—Richard Albert, Boston College Law School
“Five Questions with … ” is a brand new feature at I-CONnect. We will periodically invite a public law scholar to answer five questions about his or her research.
A university professor since 1961 (with two pauses, first in 1993-1994 when he was a member of the government, and then from 2005 to 2014 when he was a Justice on the Italian Constitutional Court), Professor Sabino Cassese has recently edited the “Research Handbook on Global Administrative Law” (Elgar 2016). He is the editor-in-chief of the “Rivista trimestrale di diritto pubblico” and of the “Giornale di diritto amministrativo.” Professor Cassese is a member of many editorial boards of foreign periodicals and has been awarded eight honorary doctorates from foreign and Italian universities. He has taught administrative and public law, constitutional law, State and the economy, global administrative law, comparative administrative law and has also published extensively on these subjects. Professor Cassese is presently teaching global law and governance at the School of Government at the LUISS Guido Carli University in Rome. His most recent book, just published, is on “Democracy and its Limits” (Milano, Mondadori, 2017).
1. Tell us about something you are working on right now.
I am currently working on the global dimension of democracy. My main questions are: Is there a universal concept of democracy? Is democracy a universal and shared value? And is there a universal right to democratic governance, a right that is necessarily a global right? Is there, or can there be, democracy at the global level? Is global democracy similar to national democracy? Does globalization hollow out national democracy? Or, on the contrary, may global bodies enhance national democracies? If the State is the place where democracy has developed, what will happen to democracy if the State becomes less important and many decisions are being taken by supranational or global actors? Will national democracy evaporate? Or will it be replaced by a cosmopolitan democracy?
2. How and when do you write? Do you have a routine or do you write whenever and wherever you find the time?
“Nulla dies sine linea” (Not a day without a line), said Greek painter Apelles, according to the Roman philosopher Pliny. I follow his advice. Never does a day pass (including holidays and weekends) without reading or writing. My apartment, public libraries, university offices, planes, trains, airports, are good places to work, read, take notes, prepare drafts, and re-read texts.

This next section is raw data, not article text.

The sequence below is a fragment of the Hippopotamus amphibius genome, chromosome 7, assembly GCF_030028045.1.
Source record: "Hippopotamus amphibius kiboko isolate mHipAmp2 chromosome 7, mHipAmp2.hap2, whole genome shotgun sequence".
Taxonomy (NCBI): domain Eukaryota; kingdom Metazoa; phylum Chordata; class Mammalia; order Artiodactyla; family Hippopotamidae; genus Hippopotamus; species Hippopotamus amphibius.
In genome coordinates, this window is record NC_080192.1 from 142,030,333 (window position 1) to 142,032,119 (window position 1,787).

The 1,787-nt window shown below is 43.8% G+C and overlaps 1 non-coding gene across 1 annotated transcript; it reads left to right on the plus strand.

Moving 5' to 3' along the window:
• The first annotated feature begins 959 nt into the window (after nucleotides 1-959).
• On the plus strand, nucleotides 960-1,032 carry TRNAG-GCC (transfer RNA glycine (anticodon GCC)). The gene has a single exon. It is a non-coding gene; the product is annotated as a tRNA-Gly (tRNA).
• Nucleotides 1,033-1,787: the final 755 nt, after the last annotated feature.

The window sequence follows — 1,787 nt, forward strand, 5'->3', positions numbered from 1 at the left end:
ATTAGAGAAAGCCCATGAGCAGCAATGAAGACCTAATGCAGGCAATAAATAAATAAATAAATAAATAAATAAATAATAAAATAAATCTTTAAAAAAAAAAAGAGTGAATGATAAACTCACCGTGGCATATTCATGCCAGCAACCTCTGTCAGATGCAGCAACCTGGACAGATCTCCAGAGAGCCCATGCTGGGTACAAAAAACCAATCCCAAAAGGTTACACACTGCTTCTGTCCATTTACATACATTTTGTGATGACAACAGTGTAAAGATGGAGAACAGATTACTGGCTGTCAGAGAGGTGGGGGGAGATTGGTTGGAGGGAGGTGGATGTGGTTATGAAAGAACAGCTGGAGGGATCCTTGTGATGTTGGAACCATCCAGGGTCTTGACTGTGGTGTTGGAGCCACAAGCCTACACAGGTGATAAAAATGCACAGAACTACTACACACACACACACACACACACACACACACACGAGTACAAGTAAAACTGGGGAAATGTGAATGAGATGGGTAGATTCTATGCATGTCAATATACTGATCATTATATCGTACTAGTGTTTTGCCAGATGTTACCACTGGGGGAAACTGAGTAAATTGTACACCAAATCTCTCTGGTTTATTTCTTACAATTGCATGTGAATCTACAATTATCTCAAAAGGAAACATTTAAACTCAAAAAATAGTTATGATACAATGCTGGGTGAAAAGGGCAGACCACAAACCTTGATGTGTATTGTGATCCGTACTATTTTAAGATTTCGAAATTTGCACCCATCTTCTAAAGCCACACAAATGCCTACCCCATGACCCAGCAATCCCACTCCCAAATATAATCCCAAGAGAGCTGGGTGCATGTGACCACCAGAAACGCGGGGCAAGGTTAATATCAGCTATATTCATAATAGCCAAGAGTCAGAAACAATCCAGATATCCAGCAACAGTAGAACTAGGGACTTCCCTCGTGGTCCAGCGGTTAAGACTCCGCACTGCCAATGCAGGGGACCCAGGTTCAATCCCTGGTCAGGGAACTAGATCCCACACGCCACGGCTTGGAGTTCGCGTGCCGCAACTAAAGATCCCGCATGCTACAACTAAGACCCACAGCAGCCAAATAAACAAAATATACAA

3. Whose scholarship jumps to the top of your reading list when she or he publishes something new?
I never miss reading new articles or books written by Yves Meny, Armin von Bogdandy, Pasquale Pasquino (he should collect in one or two volumes all his papers, most of them unknown to the large public), Paul Craig, Joseph Weiler, Bernard Manin, and Raoul van Caenegem.
4. Is there an article or book that influenced you as a student and that continues today to be an important reference point for you?
I continue to go back to the works of French historian Fernand Braudel, of the German public law professor Carl Schmitt, of the British constitutional law teacher Albert Venn Dicey, and of the German novelist Thomas Mann. Their major contributions capture the spirit of their and of our time, and are a source of inspiration.
5. What are some of the big questions ripe for inquiry in your area of research interest?
I think that some of the major issues of our time are: What is the future of democracy? Where do we go from here? How to fight authoritarian populism? And can horizontal accountability balance the deficiencies of national democracies?